1. I love this!! I was actually googling some cosmetic procedures in Korea the other day and I’m currently in the US LOL I’ve never lived abroad, but I imagine that it must be hard to be in a homogeneous society. So I love your positive message embracing you for you! Thank you for this! 🙂

    Happy International Women’s Day!

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  2. I love this post! I still struggle with body issues. I thought as I got older, had a baby I should be wiser but the media makes you think you are never enough!

    I have good days where I feel strong and confident and days where I beat myself up. I just have to remind myself that what’s inside me- a compassionate and kind person matters more!

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  3. It is easy to get caught up in what the ideal body type is, but the truth is we all have something to offer and are all uniquely made. Thank you for sharing your experience and research with us about body positivity!

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  4. Thanks for the article. Body image is a huge problem in today’s lifestyle. Well done putting a story together about it.

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  5. Wow such a powerful article and so important. If I am honest I don’t generally worry about my body, it’s everything else I worry about!!! But completely understand the importance of this so excellent. 🙂

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  6. This is such a great post, and important message. What a fun photo of you & your friend jumping in the street! There can be a lot of pressure out there about body image, but we are all beautiful in our own way.

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  7. Love your style of writing! Very real, and easy to identify with. Body image is certainly a huge issue in our world now. I can definitely sympathize with living in a country in which you don’t ‘fit in’ with the standard appearance!

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  8. I’ve never been to Japan but I’ve often heard that trying to buy clothes as an American is extremely challenging. A friend of mine from college taught English in South Korean for a couple of years and had to order all her clothes from overseas because she couldn’t find anything that fit. Thank you for sharing.

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  9. I love this post. Many girls and women as well struggle with body issues. From complexion and fats to stretch marks and weight, body shaming doesn’t just harm an individual physically but also mentally. Everyone is born unique and we should just celebrate our bodies and be proud for who we are rather than how we look.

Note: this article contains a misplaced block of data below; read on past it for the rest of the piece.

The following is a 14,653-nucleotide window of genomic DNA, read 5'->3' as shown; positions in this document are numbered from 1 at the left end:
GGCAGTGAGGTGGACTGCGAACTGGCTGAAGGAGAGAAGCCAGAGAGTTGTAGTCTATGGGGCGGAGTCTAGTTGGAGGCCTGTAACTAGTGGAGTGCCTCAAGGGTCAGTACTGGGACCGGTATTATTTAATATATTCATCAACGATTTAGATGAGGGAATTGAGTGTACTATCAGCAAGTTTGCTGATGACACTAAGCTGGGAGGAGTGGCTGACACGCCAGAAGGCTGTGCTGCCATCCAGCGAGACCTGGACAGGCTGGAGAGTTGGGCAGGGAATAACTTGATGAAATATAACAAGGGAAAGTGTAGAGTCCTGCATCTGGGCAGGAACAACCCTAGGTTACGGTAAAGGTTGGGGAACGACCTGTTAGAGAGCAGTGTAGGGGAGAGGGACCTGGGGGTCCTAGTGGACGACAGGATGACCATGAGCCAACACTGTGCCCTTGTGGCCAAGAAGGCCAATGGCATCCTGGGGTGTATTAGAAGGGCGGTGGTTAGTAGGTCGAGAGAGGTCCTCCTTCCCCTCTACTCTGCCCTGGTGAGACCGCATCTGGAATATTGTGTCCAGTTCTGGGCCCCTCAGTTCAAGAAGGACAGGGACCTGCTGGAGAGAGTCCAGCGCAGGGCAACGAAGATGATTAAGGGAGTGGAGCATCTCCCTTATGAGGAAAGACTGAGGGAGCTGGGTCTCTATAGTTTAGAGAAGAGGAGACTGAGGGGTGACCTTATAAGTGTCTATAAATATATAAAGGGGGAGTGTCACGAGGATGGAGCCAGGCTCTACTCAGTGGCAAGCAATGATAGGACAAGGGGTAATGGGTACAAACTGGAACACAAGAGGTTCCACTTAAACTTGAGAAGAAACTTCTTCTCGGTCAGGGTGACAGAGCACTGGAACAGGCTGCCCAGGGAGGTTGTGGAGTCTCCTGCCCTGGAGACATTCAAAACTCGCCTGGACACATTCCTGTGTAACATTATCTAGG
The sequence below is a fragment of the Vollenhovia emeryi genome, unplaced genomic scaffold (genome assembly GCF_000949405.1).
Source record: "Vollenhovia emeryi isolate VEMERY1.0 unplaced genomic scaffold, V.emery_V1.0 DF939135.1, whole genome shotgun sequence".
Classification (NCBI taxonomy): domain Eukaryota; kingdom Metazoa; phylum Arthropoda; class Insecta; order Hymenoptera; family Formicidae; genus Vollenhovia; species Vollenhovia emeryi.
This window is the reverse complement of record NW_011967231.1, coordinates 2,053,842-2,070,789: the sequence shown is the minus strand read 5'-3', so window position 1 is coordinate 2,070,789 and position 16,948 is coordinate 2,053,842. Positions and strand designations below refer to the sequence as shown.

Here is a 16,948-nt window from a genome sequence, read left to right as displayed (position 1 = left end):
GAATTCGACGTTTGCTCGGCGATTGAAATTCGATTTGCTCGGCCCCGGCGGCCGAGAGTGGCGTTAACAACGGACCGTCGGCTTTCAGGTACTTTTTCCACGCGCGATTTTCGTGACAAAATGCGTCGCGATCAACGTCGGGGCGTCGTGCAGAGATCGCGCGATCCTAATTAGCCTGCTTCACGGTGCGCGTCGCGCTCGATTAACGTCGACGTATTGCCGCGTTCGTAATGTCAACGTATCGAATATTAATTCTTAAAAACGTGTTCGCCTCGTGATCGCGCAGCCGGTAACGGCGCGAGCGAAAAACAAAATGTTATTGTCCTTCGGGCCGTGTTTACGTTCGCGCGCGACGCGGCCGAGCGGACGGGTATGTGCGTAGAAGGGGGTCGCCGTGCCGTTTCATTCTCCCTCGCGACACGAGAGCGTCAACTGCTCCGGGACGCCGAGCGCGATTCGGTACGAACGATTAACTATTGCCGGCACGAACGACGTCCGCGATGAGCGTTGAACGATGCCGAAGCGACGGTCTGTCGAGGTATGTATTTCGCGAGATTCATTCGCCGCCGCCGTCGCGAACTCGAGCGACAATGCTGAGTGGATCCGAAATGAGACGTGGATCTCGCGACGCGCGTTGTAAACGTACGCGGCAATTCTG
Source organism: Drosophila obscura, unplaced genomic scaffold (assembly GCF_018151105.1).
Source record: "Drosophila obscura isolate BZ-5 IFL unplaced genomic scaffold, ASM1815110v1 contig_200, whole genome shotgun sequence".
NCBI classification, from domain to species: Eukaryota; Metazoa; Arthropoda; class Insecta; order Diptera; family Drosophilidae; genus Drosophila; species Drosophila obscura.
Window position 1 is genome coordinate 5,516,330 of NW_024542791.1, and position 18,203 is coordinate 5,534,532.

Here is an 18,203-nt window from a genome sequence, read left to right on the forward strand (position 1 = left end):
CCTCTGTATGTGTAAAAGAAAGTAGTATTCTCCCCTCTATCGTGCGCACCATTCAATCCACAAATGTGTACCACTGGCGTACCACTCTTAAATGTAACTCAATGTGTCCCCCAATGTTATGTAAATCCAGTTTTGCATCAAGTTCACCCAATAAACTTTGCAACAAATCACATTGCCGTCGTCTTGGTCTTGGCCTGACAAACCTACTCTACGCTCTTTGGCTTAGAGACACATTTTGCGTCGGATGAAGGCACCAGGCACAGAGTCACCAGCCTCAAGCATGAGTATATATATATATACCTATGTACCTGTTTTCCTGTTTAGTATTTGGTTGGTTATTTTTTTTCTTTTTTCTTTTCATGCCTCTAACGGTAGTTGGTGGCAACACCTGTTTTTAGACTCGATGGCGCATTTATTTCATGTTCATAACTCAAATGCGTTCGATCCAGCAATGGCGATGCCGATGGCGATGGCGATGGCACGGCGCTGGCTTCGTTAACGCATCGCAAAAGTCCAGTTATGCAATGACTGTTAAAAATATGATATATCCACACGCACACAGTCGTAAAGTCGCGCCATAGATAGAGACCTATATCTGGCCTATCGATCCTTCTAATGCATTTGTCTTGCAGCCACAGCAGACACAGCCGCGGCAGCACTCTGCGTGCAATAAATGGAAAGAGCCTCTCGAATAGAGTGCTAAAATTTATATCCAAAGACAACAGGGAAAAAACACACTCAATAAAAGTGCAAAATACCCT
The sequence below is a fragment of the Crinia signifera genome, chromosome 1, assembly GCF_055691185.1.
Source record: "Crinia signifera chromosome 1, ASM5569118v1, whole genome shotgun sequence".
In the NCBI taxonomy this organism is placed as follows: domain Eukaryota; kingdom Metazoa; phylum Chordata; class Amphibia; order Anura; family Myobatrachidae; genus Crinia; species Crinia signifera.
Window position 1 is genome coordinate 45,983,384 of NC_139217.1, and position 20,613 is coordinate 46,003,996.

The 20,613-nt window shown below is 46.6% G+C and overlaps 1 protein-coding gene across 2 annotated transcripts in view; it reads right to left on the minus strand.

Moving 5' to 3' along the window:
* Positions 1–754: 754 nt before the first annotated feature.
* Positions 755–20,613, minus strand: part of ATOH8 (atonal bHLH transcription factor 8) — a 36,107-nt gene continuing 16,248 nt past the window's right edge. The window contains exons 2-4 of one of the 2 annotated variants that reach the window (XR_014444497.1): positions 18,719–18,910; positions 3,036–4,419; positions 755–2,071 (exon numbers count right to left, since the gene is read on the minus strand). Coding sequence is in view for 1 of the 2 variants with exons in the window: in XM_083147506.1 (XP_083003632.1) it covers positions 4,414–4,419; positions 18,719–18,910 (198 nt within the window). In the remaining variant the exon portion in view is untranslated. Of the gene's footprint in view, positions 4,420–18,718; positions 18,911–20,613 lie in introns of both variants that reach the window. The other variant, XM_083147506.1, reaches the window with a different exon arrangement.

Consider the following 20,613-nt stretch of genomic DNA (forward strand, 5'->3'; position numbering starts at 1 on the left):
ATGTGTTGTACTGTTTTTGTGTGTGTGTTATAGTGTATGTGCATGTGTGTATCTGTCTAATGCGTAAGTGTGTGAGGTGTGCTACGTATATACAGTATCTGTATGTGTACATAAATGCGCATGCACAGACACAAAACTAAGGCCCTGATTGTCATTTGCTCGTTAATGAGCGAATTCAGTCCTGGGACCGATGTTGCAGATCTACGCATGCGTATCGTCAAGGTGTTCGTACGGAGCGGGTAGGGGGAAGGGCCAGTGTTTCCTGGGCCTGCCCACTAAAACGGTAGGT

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  10. Every time I visit Hong Kong, my home town, I’m told I’m tall and need to wear large sizes. I’m a size 8 and of average/ short height in England lol. I’ve learnt to ignore those comments and just embrace what I am and what I have 🙂

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  11. A beautiful article with such a positive message. I love each word you said n this post. I feel each woman is beautiful in her own size, shape, and form. But our society still needs to learn so much about it. Thanks for writing this up.

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  12. Such a positive message! It’s sad that so many feel that they’re not conforming enough. Since having kids I will never be the same and I am still dealing with it. Your post is a reminder that it doesn’t really matter.

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  13. I so love this post of yours. It is very timely since we recently celebrated International Women’s Day as well. I must say that coming from Asia, people here are so obsessed with being not thin, but skinny. Not only media influences this, but even commerce. Why is it not common to have curvy mannequins and models of clothes?

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  14. Thanks to the life that you are not all the same, everyone is beautiful in their own way. Unfortunately, a lot of people can’t be happy with their body not because they don’t like but because what the other people think. The best thing in to be happy about body and everything doesn’t give a shi* to what the other people think 😀

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  15. I LOVED this! I’m always intrigued by articles on body image and body positivity, and it was interesting hearing your perspective while abroad. It’s amazing how beauty standards can change between cultures…and equally amazing (and scary) how the pressure to fit them remains the same.